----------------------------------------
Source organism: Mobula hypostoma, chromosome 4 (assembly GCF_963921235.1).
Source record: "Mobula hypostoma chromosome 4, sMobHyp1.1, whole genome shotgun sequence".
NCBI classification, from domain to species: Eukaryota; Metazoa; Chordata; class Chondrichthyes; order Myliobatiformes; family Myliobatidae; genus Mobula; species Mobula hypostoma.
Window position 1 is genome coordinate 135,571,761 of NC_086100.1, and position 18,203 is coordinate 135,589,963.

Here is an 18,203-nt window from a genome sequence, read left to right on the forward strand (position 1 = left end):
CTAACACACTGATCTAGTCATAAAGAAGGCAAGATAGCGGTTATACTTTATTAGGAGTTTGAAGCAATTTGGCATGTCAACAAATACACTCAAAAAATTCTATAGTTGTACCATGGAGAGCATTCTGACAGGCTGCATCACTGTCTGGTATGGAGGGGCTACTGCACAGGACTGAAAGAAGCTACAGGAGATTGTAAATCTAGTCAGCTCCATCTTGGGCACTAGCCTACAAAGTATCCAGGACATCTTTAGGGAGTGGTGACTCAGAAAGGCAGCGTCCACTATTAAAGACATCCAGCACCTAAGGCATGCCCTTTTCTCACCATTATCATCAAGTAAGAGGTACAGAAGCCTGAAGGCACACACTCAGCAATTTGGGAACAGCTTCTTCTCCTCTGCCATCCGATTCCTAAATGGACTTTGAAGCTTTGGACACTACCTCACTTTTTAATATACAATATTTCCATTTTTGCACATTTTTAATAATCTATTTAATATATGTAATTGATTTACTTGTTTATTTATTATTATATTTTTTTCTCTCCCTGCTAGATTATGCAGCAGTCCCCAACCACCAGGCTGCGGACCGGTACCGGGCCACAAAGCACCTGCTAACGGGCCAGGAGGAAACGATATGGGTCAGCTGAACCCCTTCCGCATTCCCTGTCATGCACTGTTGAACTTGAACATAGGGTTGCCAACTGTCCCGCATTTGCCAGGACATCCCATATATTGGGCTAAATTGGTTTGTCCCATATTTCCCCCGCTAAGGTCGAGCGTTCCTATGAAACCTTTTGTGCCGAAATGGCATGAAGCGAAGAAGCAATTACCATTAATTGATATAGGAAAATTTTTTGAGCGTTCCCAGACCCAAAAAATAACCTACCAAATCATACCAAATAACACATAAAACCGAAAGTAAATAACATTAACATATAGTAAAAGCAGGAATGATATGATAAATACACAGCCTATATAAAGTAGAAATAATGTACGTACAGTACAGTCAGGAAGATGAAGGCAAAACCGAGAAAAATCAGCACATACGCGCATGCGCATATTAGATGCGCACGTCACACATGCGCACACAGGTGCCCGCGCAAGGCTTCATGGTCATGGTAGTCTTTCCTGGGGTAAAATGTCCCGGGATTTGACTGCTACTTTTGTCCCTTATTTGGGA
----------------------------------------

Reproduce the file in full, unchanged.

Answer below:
Source organism: Mobula hypostoma, chromosome 4 (assembly GCF_963921235.1).
Source record: "Mobula hypostoma chromosome 4, sMobHyp1.1, whole genome shotgun sequence".
NCBI classification, from domain to species: Eukaryota; Metazoa; Chordata; class Chondrichthyes; order Myliobatiformes; family Myliobatidae; genus Mobula; species Mobula hypostoma.
Window position 1 is genome coordinate 135,571,761 of NC_086100.1, and position 18,203 is coordinate 135,589,963.

Here is an 18,203-nt window from a genome sequence, read left to right on the forward strand (position 1 = left end):
CTAACACACTGATCTAGTCATAAAGAAGGCAAGATAGCGGTTATACTTTATTAGGAGTTTGAAGCAATTTGGCATGTCAACAAATACACTCAAAAAATTCTATAGTTGTACCATGGAGAGCATTCTGACAGGCTGCATCACTGTCTGGTATGGAGGGGCTACTGCACAGGACTGAAAGAAGCTACAGGAGATTGTAAATCTAGTCAGCTCCATCTTGGGCACTAGCCTACAAAGTATCCAGGACATCTTTAGGGAGTGGTGACTCAGAAAGGCAGCGTCCACTATTAAAGACATCCAGCACCTAAGGCATGCCCTTTTCTCACCATTATCATCAAGTAAGAGGTACAGAAGCCTGAAGGCACACACTCAGCAATTTGGGAACAGCTTCTTCTCCTCTGCCATCCGATTCCTAAATGGACTTTGAAGCTTTGGACACTACCTCACTTTTTAATATACAATATTTCCATTTTTGCACATTTTTAATAATCTATTTAATATATGTAATTGATTTACTTGTTTATTTATTATTATATTTTTTTCTCTCCCTGCTAGATTATGCAGCAGTCCCCAACCACCAGGCTGCGGACCGGTACCGGGCCACAAAGCACCTGCTAACGGGCCAGGAGGAAACGATATGGGTCAGCTGAACCCCTTCCGCATTCCCTGTCATGCACTGTTGAACTTGAACATAGGGTTGCCAACTGTCCCGCATTTGCCAGGACATCCCATATATTGGGCTAAATTGGTTTGTCCCATATTTCCCCCGCTAAGGTCGAGCGTTCCTATGAAACCTTTTGTGCCGAAATGGCATGAAGCGAAGAAGCAATTACCATTAATTGATATAGGAAAATTTTTTGAGCGTTCCCAGACCCAAAAAATAACCTACCAAATCATACCAAATAACACATAAAACCGAAAGTAAATAACATTAACATATAGTAAAAGCAGGAATGATATGATAAATACACAGCCTATATAAAGTAGAAATAATGTACGTACAGTACAGTCAGGAAGATGAAGGCAAAACCGAGAAAAATCAGCACATACGCGCATGCGCATATTAGATGCGCACGTCACACATGCGCACACAGGTGCCCGCGCAAGGCTTCATGGTCATGGTAGTCTTTCCTGGGGTAAAATGTCCCGGGATTTGACTGCTACTTTTGTCCCTTATTTGGGA